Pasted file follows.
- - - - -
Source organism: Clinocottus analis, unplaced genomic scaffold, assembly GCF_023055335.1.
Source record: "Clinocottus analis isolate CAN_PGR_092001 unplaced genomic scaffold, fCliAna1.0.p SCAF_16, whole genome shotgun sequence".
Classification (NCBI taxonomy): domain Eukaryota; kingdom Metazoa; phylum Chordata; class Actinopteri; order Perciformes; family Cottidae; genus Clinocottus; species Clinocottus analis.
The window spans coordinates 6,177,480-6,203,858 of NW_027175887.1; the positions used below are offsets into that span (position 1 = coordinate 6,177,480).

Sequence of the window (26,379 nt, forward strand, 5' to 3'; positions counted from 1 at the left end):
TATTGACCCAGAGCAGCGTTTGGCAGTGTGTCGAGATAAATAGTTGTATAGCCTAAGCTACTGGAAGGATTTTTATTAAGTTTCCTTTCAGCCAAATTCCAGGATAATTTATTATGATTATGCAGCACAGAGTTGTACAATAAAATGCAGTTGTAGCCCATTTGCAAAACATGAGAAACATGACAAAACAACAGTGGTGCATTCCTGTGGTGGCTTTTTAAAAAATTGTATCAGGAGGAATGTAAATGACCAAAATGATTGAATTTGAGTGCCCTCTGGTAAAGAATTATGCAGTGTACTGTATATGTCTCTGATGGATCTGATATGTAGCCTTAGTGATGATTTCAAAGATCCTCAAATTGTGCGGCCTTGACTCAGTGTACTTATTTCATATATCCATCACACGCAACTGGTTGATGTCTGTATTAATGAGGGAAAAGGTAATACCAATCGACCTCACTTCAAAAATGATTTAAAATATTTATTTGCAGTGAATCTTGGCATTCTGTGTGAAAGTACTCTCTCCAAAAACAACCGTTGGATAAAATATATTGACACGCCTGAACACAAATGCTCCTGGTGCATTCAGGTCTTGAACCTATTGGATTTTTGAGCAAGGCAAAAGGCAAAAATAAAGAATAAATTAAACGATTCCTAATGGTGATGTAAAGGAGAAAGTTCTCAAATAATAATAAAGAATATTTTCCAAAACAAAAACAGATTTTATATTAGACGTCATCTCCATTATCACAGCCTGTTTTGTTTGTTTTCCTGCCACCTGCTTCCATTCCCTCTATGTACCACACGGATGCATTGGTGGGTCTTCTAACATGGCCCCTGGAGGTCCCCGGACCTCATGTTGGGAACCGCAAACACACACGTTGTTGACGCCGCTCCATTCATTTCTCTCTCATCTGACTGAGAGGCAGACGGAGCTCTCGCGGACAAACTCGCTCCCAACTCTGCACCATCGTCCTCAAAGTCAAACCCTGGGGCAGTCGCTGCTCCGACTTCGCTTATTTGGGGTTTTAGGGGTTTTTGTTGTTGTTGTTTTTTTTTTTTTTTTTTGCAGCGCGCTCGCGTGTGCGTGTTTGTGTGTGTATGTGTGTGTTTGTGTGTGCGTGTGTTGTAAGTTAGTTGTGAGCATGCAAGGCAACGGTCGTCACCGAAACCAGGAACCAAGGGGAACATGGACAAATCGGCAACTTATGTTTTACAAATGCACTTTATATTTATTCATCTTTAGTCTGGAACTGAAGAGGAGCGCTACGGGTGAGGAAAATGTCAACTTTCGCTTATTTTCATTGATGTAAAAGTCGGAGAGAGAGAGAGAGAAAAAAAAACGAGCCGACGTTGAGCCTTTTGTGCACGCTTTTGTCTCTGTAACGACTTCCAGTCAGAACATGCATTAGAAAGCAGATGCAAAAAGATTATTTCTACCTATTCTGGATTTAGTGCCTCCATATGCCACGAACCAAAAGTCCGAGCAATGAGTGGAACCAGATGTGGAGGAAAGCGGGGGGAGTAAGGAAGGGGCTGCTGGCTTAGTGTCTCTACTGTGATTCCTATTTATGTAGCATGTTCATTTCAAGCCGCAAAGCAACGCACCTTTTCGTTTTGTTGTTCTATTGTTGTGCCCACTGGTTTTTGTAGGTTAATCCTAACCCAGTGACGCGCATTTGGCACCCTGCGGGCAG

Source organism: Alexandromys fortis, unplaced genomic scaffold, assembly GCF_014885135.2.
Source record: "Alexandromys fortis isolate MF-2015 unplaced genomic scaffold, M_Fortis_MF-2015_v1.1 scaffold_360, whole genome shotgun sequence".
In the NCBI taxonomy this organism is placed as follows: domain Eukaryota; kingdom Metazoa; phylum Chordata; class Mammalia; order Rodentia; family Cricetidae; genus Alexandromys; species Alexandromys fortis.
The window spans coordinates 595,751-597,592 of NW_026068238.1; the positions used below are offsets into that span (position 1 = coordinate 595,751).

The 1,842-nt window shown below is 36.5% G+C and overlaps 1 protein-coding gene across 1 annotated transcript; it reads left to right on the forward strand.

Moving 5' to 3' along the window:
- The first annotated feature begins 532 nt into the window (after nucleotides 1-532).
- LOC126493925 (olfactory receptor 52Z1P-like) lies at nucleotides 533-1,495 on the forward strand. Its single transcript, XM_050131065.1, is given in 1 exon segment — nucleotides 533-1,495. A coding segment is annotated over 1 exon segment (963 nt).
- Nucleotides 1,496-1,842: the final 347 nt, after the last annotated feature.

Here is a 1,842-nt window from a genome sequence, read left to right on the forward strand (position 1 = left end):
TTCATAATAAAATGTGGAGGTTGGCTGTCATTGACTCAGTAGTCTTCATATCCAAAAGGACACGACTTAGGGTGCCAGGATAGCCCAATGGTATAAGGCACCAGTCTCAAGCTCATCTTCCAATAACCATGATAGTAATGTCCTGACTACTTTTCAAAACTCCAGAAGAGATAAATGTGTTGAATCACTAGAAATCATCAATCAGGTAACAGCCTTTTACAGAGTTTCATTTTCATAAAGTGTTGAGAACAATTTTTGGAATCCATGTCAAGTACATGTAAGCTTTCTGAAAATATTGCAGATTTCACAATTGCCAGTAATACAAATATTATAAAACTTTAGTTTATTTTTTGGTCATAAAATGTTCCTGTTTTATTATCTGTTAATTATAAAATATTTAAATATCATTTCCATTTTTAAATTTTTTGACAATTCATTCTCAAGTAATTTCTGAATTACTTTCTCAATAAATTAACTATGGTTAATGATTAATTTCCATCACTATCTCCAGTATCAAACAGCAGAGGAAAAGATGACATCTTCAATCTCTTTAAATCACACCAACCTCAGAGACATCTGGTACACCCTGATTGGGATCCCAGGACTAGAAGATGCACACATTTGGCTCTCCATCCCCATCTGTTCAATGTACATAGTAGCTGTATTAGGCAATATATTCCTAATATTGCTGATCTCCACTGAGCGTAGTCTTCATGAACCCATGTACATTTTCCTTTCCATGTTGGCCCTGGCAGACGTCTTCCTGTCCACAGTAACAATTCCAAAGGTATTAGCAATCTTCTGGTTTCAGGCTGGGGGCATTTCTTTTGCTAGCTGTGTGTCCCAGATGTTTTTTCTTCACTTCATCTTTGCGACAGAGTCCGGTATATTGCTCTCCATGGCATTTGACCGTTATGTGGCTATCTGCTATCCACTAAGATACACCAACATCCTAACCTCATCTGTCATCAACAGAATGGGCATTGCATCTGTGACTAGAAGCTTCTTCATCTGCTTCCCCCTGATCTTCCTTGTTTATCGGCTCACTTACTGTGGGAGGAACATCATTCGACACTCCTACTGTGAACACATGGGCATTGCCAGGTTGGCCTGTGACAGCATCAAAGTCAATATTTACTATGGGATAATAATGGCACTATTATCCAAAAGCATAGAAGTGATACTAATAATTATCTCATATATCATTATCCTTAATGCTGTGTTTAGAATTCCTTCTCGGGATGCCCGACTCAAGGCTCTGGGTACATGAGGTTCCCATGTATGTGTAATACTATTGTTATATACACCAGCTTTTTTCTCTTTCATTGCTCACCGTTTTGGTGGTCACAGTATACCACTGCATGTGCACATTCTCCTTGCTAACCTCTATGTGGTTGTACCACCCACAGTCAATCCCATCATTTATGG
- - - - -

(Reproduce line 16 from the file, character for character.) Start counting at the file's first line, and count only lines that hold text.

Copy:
Here is a 1,842-nt window from a genome sequence, read left to right on the forward strand (position 1 = left end):